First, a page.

First Car Questions

We answer questions from first-car buyers almost every day when we participate on the Yahoo! Answers web site in the Car Buying and Selling section. The majority of those questions come from teens and young adults who have little or no experience in buying, trading, or selling cars.

In the few years that we’ve been doing it, we have seen certain common questions come up over and over again. Some come up numerous times in a single day.

We thought we would post some of the most frequent questions here, and answer them just as we do on Yahoo! Answers.

Here goes.

Q.  How many miles are too much for a used car?  How many miles will I get from this used car?

A. All used cars are different. It’s not possible to say that a certain car of a certain age and of a certain brand that has 150,000 miles is a good car. It depends on how it has been driven and cared for. Some cars with only 50,000 miles are ready for the junk yard, while others with 150,000 miles are good for another 150,000.  Even brands such as Honda and Toyota, that are known to be very reliable, can have serious high-mileage problems. Therefore, don’t make a purchase decision based on mileage alone. Get a professional mechanic to inspect your car before you buy. It’s the actual condition of the car, not mileage, that is important.

Q.  Can I get a car loan? 

A. It depends. Ideally, if you are at least 18 years old (legal age to sign contracts), have good credit, and have a good job, you should have no problems getting a car loan. Your credit score will determine your loan interest rate. If you don’t have good credit, you’ll need a co-signer who has good credit and a good job. What’s your FICO score? Find out now when you check your credit report for $1 at Experian.com! It’s best to go to a local bank or credit union and get pre-approved for you loan. Compare your loan rate to that of your car dealer’s financing. Go with the best deal.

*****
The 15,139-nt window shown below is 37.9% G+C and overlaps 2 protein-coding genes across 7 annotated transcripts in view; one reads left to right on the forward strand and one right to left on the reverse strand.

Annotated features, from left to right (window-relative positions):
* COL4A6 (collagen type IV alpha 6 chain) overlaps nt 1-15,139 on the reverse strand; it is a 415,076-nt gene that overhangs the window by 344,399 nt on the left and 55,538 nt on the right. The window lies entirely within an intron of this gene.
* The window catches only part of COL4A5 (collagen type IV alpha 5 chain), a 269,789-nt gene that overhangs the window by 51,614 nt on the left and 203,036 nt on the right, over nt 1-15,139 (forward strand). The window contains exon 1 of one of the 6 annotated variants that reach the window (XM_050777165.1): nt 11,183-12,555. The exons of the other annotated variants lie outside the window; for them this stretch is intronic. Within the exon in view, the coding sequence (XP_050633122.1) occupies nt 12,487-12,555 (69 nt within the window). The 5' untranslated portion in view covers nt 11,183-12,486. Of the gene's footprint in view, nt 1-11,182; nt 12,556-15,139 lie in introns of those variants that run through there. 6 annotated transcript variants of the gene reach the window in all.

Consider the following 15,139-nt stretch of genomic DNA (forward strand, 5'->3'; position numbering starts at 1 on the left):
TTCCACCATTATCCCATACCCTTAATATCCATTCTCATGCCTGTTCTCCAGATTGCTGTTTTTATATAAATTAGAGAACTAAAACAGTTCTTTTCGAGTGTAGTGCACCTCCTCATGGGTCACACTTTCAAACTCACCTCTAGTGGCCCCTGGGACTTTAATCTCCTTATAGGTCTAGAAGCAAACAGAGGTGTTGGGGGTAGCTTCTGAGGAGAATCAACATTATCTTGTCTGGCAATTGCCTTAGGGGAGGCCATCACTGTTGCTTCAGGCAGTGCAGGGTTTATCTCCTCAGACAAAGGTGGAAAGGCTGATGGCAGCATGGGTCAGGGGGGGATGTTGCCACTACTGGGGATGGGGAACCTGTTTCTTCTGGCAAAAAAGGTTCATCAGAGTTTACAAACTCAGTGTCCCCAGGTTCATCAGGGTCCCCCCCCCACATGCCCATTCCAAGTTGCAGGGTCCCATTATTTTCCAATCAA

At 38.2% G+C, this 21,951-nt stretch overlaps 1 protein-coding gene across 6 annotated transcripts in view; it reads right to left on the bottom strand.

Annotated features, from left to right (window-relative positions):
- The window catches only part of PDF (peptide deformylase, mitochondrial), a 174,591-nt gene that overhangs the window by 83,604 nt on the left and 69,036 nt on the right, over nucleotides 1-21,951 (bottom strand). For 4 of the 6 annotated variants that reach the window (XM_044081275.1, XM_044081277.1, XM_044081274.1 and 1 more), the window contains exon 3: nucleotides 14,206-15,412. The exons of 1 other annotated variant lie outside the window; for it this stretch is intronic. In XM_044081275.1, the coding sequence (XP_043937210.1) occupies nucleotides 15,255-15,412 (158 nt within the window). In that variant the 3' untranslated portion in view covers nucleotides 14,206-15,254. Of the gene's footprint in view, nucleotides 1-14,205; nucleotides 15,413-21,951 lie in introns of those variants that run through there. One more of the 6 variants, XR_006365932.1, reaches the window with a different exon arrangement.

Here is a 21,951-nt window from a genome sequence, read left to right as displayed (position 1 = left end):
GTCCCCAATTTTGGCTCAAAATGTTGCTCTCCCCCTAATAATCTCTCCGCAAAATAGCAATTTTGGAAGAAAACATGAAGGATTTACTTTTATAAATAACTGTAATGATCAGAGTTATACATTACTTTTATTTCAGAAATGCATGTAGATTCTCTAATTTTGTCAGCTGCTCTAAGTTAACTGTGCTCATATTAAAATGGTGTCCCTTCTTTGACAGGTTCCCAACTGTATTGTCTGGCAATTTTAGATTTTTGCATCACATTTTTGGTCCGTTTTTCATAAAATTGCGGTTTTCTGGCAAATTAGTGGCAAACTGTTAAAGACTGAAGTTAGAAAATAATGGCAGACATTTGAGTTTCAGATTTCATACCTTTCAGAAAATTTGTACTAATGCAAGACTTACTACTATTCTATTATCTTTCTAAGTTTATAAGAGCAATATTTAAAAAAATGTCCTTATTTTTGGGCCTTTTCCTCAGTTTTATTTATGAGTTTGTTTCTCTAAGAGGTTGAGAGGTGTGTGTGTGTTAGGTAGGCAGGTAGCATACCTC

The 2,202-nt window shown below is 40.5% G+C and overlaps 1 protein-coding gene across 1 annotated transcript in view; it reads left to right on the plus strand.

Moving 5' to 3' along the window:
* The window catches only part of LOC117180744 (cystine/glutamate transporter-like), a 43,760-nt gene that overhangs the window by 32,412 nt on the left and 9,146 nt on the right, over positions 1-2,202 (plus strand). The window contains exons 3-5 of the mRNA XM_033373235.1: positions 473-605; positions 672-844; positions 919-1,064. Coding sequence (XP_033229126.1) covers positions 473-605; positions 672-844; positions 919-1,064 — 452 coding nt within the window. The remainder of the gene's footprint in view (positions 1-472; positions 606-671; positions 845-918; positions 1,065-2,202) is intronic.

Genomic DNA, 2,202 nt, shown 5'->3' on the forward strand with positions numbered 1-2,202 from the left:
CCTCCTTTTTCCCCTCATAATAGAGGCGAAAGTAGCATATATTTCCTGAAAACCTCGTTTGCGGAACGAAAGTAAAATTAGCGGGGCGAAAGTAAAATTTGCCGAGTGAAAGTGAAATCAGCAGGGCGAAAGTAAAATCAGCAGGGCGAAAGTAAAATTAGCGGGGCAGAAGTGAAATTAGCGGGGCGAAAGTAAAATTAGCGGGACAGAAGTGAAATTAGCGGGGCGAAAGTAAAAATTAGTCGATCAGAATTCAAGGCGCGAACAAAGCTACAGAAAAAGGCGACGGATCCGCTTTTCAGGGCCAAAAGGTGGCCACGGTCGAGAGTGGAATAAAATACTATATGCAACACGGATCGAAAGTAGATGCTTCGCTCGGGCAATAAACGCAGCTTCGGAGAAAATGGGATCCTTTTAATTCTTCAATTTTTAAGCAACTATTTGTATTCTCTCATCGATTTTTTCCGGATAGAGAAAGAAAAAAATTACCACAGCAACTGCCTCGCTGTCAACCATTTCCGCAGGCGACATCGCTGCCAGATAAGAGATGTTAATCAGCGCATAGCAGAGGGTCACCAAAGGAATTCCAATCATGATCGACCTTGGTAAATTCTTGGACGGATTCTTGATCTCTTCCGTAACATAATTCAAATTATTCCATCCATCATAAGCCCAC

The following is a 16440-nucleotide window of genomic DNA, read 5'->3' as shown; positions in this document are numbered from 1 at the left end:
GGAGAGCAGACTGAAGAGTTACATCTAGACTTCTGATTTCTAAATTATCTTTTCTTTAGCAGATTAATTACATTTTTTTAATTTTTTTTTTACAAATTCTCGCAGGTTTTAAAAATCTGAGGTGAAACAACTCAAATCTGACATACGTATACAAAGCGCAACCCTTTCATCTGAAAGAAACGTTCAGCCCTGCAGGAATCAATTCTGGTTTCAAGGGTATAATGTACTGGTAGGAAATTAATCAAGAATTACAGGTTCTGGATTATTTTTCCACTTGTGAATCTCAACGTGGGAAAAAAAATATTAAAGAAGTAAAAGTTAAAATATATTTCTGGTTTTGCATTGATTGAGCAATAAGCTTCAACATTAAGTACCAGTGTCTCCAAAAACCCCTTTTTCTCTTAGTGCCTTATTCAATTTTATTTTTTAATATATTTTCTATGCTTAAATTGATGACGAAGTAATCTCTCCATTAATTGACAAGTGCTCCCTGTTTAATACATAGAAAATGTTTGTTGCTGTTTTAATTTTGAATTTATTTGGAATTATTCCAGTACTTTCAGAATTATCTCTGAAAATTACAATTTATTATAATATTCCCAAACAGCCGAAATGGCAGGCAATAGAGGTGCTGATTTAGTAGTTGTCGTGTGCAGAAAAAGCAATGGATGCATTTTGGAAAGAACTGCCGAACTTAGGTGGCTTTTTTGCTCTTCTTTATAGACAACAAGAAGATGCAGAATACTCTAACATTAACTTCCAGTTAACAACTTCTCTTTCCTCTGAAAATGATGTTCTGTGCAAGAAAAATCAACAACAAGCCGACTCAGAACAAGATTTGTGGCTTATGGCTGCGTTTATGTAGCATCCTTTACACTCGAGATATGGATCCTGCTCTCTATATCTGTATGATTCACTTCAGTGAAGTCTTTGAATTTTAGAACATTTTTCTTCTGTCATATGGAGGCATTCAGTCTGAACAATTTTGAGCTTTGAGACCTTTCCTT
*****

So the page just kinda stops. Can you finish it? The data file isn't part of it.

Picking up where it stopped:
Q. How much should I spend on a car?  Can I get a good car for $1500? 

A. Used cars are like a lot of other thinks you buy — you get what you pay for. The cheaper the car, the older the car, the more miles it has , the higher the risk that it has problems. $1500 doesn’t buy much car these days. At that price, you’re likely to have to spend much more than that just to keep in running. It’s not impossible to find a good car at such a low price, but it’ll take a lot of looking. If you can spend $4000-$6000, you have a much better chance of getting a car that you can depend on to get you where you’re going — without having to constantly repair it. Of course, if you can spend more, you’ll get a better car that will be even more reliable.

Q. Which car should I buy? What’s a good first car?

A. This is always a tough one to answer because the right car for one person might be completely wrong for another. And there are so many car brands and models to choose from. But with no other information about what the person might like, we always suggest a Honda Civic, one of the most popular first cars.  The Civic is relatively inexpensive, is super-reliable, relatively cheap to insure, is great on gas, is safe, has good performance, is comfortable to drive, and looks good. And there are thousands of aftermarket parts for it that can be used to improve its performance and appearance. It’s just a great car. Also look at the larger Honda Accord or the Toyota Corolla or Camry.

Q. I bought a used car from a dealer (or individual seller) and it broke down soon thereafter. What can I do?